After the surgeries, I was lost—I had no frame of reference. I didn’t understand the rules that governed the new world I found myself in. I had no idea how to navigate through it. I was broken and I had to find a way out of the chaos that was now my life. But where to start?
All I knew of recovery was what I learned in inpatient rehab. Mimicking my experience there seemed as good a place as any to start.
I had to overcome the cognitive and physical deficits that blocked my way. Debilitating fatigue and physical weakness were huge obstacles, as were psychological issues.
Before I started rehabilitating myself I had to seek a psychotherapist— I was now severely depressed, prone to anxiety, and overwhelmed—I knew I couldn’t manage on my own. Three months into my recovery, after a particularly alarming bout of suicide ideation, I admitted to myself that therapy wasn’t enough. I needed to go on antidepressants—I started seeing a psychiatrist.
Once I began therapy, I was ready to tend to my cognitive losses. In addition to slowing my speed of thinking and damaging my memory and attention span, the bloody brain impaired my ability to think sequentially, crucial to mathematical thought.
Throughout my adult life, I’d been proud of my brain power. It was a significant part of my life, my identity. Would I be able to recover sufficiently to reclaim the brain capacity I used to know and enjoy?
I made an appointment with a neuropsychologist. After several hours of damage assessment, he suggested I play brain games on a Nintendo DS. The games helped rewire my brain to work around my difficulties with sequential thinking. They also increased my speed of thinking, improved my memory, and enhanced my attention span.
To recuperate physically, I exercised daily, alternating between a stationary bike and a rowing machine. I also took frequent walks, which later, as my balance improved, evolved into hikes.
Eight months after the surgeries, I rejoined my dragon boat team—dragon boating addressed all three aspects of my recovery. I took pride in my skill as a paddler. It increased both strength and stamina. I became as physically fit as I had ever been—I relished feeling strong, powerful. The adrenaline rushing through my systems during races brought me fierce joy. Working to stay in sync with the other paddlers increased my attention span. Following the coach’s instructions improved my damaged sequential thinking. In addition, the supportive community of dragon boaters helped me through the emotionally rough patches—I felt safe, accepted for who I was now, respected for my prowess as a dragon boater. When in the boat, I felt very much alive, whole, unbroken, empowered.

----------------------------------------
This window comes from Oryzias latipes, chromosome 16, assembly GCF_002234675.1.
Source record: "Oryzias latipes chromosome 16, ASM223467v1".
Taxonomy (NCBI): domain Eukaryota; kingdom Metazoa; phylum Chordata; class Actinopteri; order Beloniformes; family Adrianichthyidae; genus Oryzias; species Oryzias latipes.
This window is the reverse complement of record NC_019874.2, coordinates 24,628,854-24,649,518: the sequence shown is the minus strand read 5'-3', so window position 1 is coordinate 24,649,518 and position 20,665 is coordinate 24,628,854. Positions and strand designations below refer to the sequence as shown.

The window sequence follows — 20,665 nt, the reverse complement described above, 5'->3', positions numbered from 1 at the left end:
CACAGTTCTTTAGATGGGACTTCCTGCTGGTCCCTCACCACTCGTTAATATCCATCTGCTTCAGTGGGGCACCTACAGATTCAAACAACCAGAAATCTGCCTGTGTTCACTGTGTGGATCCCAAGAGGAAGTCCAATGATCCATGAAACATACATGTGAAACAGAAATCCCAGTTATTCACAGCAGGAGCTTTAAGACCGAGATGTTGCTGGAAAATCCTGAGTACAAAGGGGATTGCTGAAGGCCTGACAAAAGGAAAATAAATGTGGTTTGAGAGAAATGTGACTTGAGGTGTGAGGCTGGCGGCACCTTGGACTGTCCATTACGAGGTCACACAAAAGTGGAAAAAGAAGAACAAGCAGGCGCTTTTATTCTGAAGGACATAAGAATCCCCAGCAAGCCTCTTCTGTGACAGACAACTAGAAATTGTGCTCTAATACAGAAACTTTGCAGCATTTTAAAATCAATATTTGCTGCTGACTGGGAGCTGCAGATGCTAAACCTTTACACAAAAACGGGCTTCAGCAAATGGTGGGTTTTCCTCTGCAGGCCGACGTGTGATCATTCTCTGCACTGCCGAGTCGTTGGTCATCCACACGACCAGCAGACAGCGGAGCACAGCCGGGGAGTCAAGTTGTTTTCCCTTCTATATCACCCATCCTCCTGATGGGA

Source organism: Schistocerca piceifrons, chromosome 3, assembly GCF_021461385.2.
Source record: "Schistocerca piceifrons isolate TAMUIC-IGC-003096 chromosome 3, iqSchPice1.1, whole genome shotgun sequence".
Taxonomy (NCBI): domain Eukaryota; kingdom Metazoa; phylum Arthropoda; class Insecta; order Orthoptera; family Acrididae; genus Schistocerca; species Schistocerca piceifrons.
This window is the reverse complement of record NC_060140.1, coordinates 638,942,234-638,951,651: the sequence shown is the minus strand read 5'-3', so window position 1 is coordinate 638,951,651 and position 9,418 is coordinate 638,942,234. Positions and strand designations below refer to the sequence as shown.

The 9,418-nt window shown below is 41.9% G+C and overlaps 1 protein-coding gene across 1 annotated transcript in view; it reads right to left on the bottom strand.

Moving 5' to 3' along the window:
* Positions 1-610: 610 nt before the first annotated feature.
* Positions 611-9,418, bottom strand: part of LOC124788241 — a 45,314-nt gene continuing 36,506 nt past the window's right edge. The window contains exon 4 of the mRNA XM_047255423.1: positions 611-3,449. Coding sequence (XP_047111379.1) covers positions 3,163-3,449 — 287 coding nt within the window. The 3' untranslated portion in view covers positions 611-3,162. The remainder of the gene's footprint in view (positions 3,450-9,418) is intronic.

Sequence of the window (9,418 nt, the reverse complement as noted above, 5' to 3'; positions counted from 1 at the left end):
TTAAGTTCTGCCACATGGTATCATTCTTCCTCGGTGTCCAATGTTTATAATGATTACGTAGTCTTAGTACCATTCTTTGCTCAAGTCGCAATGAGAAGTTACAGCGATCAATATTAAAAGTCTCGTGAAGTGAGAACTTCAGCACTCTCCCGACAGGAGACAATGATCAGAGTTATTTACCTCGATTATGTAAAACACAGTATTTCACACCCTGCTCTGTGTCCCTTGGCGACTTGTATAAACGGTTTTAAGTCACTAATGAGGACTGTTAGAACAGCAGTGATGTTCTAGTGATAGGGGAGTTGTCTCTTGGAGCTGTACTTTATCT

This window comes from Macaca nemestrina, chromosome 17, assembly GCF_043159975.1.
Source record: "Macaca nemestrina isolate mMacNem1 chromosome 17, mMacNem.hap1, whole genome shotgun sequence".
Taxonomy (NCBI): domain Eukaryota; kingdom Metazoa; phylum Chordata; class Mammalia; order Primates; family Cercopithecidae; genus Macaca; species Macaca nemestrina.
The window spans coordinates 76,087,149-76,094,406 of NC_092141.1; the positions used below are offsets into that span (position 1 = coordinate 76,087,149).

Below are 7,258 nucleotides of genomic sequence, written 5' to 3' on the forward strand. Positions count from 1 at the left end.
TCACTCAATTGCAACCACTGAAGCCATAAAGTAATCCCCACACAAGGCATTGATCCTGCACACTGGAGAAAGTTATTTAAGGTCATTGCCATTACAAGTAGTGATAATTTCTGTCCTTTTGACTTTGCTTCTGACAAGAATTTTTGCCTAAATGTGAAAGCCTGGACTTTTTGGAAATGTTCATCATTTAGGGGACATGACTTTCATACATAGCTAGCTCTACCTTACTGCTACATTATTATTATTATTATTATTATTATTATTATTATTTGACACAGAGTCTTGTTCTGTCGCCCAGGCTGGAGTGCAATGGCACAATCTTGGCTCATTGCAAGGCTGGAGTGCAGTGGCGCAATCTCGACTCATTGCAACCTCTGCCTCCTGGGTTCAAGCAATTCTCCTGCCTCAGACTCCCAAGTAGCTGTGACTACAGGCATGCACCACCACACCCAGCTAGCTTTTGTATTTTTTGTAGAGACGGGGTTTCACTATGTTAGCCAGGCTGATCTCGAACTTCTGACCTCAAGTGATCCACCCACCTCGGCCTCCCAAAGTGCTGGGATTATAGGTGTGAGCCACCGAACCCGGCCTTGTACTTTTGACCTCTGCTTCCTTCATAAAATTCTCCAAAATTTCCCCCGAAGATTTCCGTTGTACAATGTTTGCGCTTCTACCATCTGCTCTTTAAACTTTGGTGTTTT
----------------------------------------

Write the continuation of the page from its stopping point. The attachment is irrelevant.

Four years (or was it five?) after I returned home from hospital, due to persistent shoulder injuries, I had to quit the team. Not wanting to lose what I had gained through dragon boating. I tried Pilates which would increase my strength while being easier on my body. But it didn’t me that passion and joy, nor the feeling of empowerment I experienced in dragon boating.
A woman from the Pilates class suggested I try yoga. I hesitated—my limitations would get in the way. My poor balance would be an issue, bending too far backward caused vertigo, and putting my head down triggered splitting headaches.
I was afraid to work with just anyone—so many yoga instructors out there wouldn’t know how to adapt the exercises to accommodate the bloody brain. A woman from the Pilates class recommended Yoga on Centre. “Ask for Sara. She’s amazing.”
At the time, I wasn’t aware that Iyengar Yoga, practiced at Yoga on Centre, was originally developed to manage health problems. Nor did I realize that Sara specialized in that aspect of Iyengar yoga.
I perused the Yoga on Centre website. And there it was—a class named Yoga Therapy and Rehabilitation, taught by Sara Azarius. I started attending the sessions within the month. Sara was indeed amazing.
In addition to being knowledgeable, she was a skilled teacher and very personable. She took time to connect with her students, treating each one of us as individuals.an excellent problem solver she always found ways to adapt exercises to our individual needs.
By the end of my first year practicing yoga, my balance improved as did my pain management skills. Sara even addressed my dragon-boat related shoulder injuries as well as back problems I’d had since I was a teenager.
Several months into attending the classes, I noticed that not only was my body responding, but so was something inside me. I wasn’t sure what was going on. Certainly, as I’d expected, the breathing exercises helped me quiet my mind, but there was more to it, something I couldn’t verbalize.
Examining the issue through writing, led me to an epiphany—dragon boating had fulfilled a desperate need to prove to myself that I was recovering, both physically and cognitively. Through the sport, the bloody brain was losing its grip on my body and mind. Now, feeling more in control, my need for validation abated and with it my compulsion to dragon boat.
Until now, I was unaware that there was more to recovery than the physical, cognitive, and psychological. It didn’t occur to me that there was anything else going on. Now, I knew that the bloody brain had also damaged… what? The inner me? My essence?
I was now embarking on the next leg of my journey of recovery—actively rebuilding the post-brain injury. Until now I was not fully aware of that part of my journey. It was now time to work to repair my broken inner being, to make myself whole.